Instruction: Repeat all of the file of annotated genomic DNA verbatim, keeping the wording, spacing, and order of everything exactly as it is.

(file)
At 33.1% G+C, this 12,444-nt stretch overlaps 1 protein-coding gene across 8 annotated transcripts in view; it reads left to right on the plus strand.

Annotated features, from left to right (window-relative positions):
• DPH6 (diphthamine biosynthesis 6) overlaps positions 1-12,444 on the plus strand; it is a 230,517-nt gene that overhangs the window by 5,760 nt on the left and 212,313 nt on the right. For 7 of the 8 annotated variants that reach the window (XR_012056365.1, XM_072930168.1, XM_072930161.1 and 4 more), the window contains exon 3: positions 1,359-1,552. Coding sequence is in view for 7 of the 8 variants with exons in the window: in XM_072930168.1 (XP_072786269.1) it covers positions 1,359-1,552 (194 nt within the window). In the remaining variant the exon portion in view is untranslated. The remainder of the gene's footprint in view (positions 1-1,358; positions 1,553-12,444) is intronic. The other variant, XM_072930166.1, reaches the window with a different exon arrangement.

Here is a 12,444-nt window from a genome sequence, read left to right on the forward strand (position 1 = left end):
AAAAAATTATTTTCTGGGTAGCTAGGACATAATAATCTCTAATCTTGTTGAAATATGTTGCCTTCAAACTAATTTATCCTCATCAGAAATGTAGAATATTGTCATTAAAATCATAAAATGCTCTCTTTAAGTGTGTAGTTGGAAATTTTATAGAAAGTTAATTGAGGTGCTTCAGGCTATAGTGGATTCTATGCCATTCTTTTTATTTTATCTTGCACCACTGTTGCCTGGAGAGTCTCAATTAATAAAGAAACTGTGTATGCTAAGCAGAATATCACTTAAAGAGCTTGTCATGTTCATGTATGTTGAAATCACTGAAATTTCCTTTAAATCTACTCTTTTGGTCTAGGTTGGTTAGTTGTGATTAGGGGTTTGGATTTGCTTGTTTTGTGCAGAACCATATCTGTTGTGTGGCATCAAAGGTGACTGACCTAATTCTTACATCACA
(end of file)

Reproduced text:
At 33.1% G+C, this 12,444-nt stretch overlaps 1 protein-coding gene across 8 annotated transcripts in view; it reads left to right on the plus strand.

Annotated features, from left to right (window-relative positions):
• DPH6 (diphthamine biosynthesis 6) overlaps positions 1-12,444 on the plus strand; it is a 230,517-nt gene that overhangs the window by 5,760 nt on the left and 212,313 nt on the right. For 7 of the 8 annotated variants that reach the window (XR_012056365.1, XM_072930168.1, XM_072930161.1 and 4 more), the window contains exon 3: positions 1,359-1,552. Coding sequence is in view for 7 of the 8 variants with exons in the window: in XM_072930168.1 (XP_072786269.1) it covers positions 1,359-1,552 (194 nt within the window). In the remaining variant the exon portion in view is untranslated. The remainder of the gene's footprint in view (positions 1-1,358; positions 1,553-12,444) is intronic. The other variant, XM_072930166.1, reaches the window with a different exon arrangement.

Here is a 12,444-nt window from a genome sequence, read left to right on the forward strand (position 1 = left end):
AAAAAATTATTTTCTGGGTAGCTAGGACATAATAATCTCTAATCTTGTTGAAATATGTTGCCTTCAAACTAATTTATCCTCATCAGAAATGTAGAATATTGTCATTAAAATCATAAAATGCTCTCTTTAAGTGTGTAGTTGGAAATTTTATAGAAAGTTAATTGAGGTGCTTCAGGCTATAGTGGATTCTATGCCATTCTTTTTATTTTATCTTGCACCACTGTTGCCTGGAGAGTCTCAATTAATAAAGAAACTGTGTATGCTAAGCAGAATATCACTTAAAGAGCTTGTCATGTTCATGTATGTTGAAATCACTGAAATTTCCTTTAAATCTACTCTTTTGGTCTAGGTTGGTTAGTTGTGATTAGGGGTTTGGATTTGCTTGTTTTGTGCAGAACCATATCTGTTGTGTGGCATCAAAGGTGACTGACCTAATTCTTACATCACA